New York — Dec. 3
Marketers have long recognized the powerful segment of moms, yet it’s often forgotten that they are not the only women with purchasing power.
To identify segments who not only have gone unnoticed in the marketing mix but who are influential in their own right, Weber Shandwick partnered with KRC Research to conduct “Digital Women Influencers,” a survey of 2,000 North American women.
Among the segments explored in the study were PANKs, or Professional Aunts No Kids. PANKs are women who do not have children of their own but have special bonds with the children in their lives. PANKs may include aunts, godmothers, cousins and neighbors.
Weber Shandwick teamed up with Savvy Auntie to survey North American PANKs and confirmed that they are a highly appealing demographic for marketers because of their dynamic influence and digitally-connected lifestyle.
Weber Shandwick identified 14 Principles of PANKs:
PANKs are a sizable segment of the population. One in five women (19 percent) is a PANK, representing approximately 23 million Americans.
PANKs spend money on kids and assist their parents financially. PANKs estimate that they spent an average of $387 on each child in their lives during the past year, with 76 percent having spent more than $500 per child. This translates to an annual PANK buying power estimate averaging roughly $9 billion.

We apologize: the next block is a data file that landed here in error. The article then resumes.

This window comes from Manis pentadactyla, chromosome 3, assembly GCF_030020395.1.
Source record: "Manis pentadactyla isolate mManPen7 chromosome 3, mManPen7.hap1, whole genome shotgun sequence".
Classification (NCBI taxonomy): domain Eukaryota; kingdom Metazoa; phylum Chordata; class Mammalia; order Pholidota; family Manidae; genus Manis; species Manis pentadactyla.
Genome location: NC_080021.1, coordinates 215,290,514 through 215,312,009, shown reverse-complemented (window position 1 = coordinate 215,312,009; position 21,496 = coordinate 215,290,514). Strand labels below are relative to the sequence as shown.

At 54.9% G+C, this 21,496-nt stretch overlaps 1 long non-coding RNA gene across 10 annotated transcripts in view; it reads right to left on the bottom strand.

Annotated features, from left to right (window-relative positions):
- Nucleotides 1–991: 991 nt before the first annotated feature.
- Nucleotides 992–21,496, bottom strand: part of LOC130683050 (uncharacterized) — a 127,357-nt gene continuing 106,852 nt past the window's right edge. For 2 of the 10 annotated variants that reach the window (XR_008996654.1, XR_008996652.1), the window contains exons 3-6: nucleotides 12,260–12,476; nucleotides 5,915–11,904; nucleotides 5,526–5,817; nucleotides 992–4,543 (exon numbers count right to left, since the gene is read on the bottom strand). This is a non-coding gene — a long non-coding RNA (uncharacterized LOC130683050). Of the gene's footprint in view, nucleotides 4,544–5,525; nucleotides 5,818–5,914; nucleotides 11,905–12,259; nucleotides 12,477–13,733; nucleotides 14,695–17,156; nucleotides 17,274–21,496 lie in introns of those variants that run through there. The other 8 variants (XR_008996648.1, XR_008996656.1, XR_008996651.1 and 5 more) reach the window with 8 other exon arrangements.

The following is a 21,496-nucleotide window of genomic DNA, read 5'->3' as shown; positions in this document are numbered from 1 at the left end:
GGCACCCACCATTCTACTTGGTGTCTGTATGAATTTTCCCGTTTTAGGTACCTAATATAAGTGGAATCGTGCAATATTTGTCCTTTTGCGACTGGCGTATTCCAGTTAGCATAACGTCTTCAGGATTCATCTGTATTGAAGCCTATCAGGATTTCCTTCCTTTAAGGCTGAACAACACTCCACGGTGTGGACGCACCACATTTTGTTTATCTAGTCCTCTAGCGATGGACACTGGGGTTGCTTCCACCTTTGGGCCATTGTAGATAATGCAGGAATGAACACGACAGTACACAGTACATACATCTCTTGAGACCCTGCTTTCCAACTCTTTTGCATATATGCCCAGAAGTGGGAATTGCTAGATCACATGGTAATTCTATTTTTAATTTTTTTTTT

PANKs also offer economic assistance by providing kids with things parents sometimes cannot or will not offer them and many have given gifts to parents to help them provide for their kids.
PANKs are avid info-sharers. PANKs are sharing information on a wide range of products and services. They are exceptionally good sharers of information about clothing, vacation/travel, websites/social networks sites and products for digital devices but also index higher on traditional “mom” categories such as groceries/food and beverages, home appliances and decorating goods.
PANKs are well-connected and ahead of the online media consumption curve. PANKs consistently consume more online media than the average woman does. While PANKs are no more likely to be on social media than the average woman, they do have more accounts and nearly 200 more connections and spend slightly more time per week using social networks (13.4 hours vs.12.1 hours, respectively).
Source: Weber Shandwick